What is different between lagging and leading business metrics?
By François Delvaux, Wim Van Winghe
As your company prepares to close the performance for the month of February, what key performance indicators (KPI) and metrics are used to manage the health of the business?
How is your business performing versus your budget? How are you sure the business is executing well the key activities which are predictors of business results?
From our experience, many companies under leverage the power of KPIs and do not measure the relevant metrics especially at the activity level which can be great leading indicators of what will be the business results.
Companies tend to focus too heavily on the use of Lagging metrics or lagging indicators which are essentially linked to the actual business results.
Examples of leading metrics include:
- Total volume sold and performance versus budget or versus same period last year
- Revenues realized and performance versus budget, or versus Last year
- Margins realized for that period and how performed versus budget
- Spend actuals versus budget, or versus last year same period. Analysis of year to date spend versus year to date budget.
- Quarterly results of customer satisfaction or net promoter scores
These lagging metrics are relatively easy to measure, but can’t be changed or managed – generally the results are final and can be observed but not changed.
The value of leading KPIs are in posting actual results.
But a business can have better control of its results by shifting its focus on what we call ‘leading’ indicators. KPIs that can be managed
Many corporations do not use enough leading indicators. Leading KPIs can still be managed and provide a better control of performance.
The leading indicators and KPIs can be used as predictors of your business success. Especially when business metrics are linked to not just business results but when KPIs are set at the level of activities.
Activities can be managed on a daily or weekly basis and these need to support specific business goal (i.e. number of sales visits prepared and realized to support a specific sales goal for a type of customer customer).
Lets imagine to get the 10 Million business growth needed (business result desired), that two sales objectives were defined
- Sell 2 Million in revenues from new customers in segment “A”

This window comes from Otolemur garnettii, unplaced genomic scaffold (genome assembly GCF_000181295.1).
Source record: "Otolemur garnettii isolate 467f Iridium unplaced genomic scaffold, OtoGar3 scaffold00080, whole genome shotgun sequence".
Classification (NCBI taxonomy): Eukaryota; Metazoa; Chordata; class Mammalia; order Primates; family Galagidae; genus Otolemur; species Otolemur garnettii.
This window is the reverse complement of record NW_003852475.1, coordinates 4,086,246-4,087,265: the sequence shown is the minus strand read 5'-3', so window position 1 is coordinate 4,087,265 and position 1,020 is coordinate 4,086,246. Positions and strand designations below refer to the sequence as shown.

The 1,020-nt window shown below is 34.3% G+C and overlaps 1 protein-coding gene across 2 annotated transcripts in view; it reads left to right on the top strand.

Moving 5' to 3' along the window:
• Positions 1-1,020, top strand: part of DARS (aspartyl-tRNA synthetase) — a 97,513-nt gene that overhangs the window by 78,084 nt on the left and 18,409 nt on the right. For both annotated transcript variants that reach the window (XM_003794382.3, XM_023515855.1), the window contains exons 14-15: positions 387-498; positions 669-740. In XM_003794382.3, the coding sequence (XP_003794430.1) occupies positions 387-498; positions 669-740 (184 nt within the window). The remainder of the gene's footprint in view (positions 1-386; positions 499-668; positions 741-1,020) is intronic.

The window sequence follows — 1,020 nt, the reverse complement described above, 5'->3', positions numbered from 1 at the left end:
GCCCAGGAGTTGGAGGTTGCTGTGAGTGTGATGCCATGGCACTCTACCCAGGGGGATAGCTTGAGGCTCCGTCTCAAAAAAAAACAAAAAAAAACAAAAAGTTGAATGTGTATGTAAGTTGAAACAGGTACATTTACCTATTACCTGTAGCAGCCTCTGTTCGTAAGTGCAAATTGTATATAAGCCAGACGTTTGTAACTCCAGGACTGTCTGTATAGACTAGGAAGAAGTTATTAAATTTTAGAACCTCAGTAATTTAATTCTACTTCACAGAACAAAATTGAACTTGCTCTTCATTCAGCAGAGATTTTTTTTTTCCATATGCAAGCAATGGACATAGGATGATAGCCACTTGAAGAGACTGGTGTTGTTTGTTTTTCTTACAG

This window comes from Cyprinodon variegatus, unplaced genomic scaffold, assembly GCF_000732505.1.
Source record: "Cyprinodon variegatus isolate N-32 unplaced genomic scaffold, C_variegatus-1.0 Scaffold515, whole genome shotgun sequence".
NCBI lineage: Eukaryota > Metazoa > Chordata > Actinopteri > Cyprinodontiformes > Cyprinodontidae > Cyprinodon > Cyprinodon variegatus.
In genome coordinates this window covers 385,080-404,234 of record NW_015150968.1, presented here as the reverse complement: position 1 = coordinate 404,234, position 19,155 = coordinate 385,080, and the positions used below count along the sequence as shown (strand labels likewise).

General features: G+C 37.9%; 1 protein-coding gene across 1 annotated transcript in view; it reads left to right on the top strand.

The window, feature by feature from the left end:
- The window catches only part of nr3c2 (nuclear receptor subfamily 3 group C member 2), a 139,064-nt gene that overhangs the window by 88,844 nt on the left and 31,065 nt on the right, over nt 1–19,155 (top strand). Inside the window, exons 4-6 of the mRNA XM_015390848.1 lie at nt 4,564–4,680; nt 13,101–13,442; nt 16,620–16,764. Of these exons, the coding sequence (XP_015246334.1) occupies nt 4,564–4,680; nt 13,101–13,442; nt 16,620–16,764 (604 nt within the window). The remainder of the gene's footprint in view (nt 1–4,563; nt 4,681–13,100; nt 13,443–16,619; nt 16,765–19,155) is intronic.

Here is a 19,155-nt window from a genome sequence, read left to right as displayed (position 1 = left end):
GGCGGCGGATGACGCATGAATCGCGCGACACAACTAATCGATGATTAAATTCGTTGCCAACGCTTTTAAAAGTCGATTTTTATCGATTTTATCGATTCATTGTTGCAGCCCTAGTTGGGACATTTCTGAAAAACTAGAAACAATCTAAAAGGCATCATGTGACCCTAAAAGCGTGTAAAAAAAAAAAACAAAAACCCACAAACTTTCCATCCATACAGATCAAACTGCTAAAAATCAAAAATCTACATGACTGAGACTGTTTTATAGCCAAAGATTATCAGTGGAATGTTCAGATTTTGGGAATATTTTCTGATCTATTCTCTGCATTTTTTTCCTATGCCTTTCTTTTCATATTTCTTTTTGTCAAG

- Get 8 Million in revenues from existing customers
Using leading KPIs at the activity level and how connects to support each goal can be very helpful
Sample activities that could be selected and managed with KPIs can include:
- Number of new customers (in segment ‘A’) visited this week by sales, or by month. This supports objective #1
- Number of account plans completed and applied for our existing customers This supports objective #2
- Number of Sales opportunities reviewed this week from new customers. This supports objective #1
- Evolution of social media activities shared to new contacts made from prospects. Level of employee social media engagement on a weekly basis. This supports objective #1
- Number of attendees and new contacts enrolled at planned networking events next quarter. This supports objective #1
- Meetings booked with existing customers and how filled is sales person’s agenda next two weeks towards existing vs new customers
From Minds&More’s experience with our clients, mapping the metrics to relevant activities is a critical success factor. Need to be logically done and map activities to goals. By doing this an organization can have more influence on its goals and if does this will achieve better its desired business results. We help companies to set metrics at the activity level.
As a summary, by managing at the activity level, the outcome can be managed. Ensure that as a business you focus on the activities that will most contribute to supporting your business results. Ensure define and connect activities to specific goals.
To discover more about our program and services to help businesses apply this approach, please review our our pragmatic consulting solutions – Discover how we help businesses in defining and setting activity metrics for the sales teams, marketing teams or for the rest of the business.
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